What about grants? I recall another candian here recently expressing grant money for ecoGreen??
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Old 10-23-2008, 09:26 PM   #6
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Adding insulation to only a portion of an attic?


You are loosing more then you know in heat due to the loose fill fiberglass....and where it is 5 inches or so, you have hardly any resistance to heat loss. I don't know what you pay in utility bills to heat, but if you can spend $300 on cellulose and get a buddy to help, how long til it has paid for itself?
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Old 10-23-2008, 10:02 PM   #7
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Adding insulation to only a portion of an attic?


So is cellulose really THAT much better than fiberglass? I don't recall seeing it at the big orange store today -- just the pink panther fiberglass and then some blow-in fiberglass.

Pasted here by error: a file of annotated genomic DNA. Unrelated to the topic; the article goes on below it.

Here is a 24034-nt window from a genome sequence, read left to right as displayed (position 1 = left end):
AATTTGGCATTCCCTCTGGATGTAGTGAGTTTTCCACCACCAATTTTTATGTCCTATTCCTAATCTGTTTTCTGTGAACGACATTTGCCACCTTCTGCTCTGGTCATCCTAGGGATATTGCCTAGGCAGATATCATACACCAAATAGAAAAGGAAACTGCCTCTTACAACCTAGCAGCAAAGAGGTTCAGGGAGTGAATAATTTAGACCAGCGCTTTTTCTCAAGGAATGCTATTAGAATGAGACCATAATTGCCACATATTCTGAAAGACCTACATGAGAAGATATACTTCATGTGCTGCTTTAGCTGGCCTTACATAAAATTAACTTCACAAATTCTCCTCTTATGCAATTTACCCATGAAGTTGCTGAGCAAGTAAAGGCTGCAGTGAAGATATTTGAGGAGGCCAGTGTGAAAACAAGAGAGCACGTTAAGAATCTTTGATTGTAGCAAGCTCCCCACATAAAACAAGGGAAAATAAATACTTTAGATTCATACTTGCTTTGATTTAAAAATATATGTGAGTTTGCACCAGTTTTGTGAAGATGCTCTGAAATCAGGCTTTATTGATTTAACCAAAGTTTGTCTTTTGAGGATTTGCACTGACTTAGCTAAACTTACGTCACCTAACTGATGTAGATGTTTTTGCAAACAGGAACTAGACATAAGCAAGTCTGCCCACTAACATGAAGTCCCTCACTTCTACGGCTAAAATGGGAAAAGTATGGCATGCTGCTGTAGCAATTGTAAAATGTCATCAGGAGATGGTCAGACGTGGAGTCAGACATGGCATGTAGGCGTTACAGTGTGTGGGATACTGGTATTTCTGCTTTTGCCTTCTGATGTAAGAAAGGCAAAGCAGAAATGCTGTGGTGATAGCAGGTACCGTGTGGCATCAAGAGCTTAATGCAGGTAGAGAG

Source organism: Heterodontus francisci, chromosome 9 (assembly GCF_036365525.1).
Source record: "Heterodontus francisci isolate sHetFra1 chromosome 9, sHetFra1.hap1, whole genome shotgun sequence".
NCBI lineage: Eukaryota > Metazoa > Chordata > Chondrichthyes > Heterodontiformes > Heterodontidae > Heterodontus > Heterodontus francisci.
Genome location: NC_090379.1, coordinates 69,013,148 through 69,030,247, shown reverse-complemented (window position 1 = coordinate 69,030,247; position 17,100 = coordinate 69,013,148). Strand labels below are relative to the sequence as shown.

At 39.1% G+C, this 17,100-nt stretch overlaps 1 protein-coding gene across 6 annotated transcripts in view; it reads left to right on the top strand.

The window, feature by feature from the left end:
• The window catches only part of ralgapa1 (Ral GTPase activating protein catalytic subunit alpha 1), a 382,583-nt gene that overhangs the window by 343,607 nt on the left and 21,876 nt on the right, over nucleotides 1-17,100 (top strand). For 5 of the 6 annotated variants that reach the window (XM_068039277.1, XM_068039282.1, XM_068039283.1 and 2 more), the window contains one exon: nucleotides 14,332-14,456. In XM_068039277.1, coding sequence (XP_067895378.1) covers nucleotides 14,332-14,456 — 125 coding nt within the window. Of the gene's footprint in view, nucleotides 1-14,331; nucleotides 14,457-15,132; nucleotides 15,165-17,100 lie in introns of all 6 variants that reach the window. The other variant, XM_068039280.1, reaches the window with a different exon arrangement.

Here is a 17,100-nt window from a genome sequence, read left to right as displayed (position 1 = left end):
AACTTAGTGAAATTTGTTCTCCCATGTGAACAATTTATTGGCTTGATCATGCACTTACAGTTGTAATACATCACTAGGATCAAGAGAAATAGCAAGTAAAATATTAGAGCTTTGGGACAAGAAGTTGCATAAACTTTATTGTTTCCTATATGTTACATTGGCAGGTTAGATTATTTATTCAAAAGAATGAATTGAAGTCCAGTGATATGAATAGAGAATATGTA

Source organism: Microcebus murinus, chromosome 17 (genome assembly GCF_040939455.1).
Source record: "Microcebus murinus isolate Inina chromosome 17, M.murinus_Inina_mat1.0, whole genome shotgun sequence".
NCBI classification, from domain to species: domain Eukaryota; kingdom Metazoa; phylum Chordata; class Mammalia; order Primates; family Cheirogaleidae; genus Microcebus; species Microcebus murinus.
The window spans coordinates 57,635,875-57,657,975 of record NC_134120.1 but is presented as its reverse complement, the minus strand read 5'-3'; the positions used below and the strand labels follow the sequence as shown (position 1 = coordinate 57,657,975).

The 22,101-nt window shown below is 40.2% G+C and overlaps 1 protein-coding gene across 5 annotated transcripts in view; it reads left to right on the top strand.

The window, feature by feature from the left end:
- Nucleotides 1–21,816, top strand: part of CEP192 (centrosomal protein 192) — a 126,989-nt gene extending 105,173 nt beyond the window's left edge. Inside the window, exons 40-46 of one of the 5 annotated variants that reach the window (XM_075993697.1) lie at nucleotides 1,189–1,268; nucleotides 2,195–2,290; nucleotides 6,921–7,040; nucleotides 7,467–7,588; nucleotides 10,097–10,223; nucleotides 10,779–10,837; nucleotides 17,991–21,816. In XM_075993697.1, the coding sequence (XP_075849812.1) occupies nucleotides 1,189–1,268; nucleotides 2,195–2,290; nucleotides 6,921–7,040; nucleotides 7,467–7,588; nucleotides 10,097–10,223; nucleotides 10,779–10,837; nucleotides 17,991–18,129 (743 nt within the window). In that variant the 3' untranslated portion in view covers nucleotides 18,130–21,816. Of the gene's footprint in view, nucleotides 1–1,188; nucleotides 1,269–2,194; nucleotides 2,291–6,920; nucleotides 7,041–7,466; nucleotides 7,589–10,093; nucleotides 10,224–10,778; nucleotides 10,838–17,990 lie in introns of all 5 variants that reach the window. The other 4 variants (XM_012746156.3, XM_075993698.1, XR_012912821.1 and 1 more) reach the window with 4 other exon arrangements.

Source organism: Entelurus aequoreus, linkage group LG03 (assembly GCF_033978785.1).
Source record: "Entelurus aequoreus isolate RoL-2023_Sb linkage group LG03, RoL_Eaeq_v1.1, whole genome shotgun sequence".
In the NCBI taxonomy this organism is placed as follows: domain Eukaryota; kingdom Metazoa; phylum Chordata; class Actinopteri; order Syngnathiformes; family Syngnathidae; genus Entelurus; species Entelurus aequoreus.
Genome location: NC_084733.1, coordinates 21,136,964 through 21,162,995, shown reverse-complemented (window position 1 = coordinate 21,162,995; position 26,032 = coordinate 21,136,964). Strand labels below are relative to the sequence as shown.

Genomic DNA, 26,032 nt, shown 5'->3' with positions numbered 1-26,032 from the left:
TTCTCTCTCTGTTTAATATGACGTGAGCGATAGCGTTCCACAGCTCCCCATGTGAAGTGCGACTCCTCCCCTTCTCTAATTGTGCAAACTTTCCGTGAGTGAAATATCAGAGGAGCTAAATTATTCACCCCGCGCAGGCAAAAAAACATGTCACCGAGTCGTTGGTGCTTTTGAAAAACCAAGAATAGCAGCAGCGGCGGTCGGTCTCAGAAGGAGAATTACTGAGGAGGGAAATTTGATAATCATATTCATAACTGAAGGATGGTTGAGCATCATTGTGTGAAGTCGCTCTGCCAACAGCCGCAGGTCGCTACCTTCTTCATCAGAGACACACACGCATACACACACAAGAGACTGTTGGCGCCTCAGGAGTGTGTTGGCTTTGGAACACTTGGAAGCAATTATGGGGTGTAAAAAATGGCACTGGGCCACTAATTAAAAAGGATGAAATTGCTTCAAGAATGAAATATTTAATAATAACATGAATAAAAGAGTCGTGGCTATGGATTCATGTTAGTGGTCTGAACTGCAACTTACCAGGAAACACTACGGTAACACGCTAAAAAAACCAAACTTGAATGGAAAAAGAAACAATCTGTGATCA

And regarding the rebates/grants, it costs $200 in inspection fees to qualify, and they only cover $200 (fed. and provincial combined), to go from anything higher than R-24, to R-49. So it's a wash and not worth it for me, unfortunately.
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Old 10-24-2008, 12:10 AM   #8
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Adding insulation to only a portion of an attic?


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So is cellulose really THAT much better than fiberglass? I don't recall seeing it at the big orange store today -- just the pink panther fiberglass and then some blow-in fiberglass.
Yes, cellulose is better and cheaper compared to blown fiberglass.
Cellulose | Fiberglass | Rock Wool
R-value/inch 3.23.8 | 2.22.7 | 3.03.3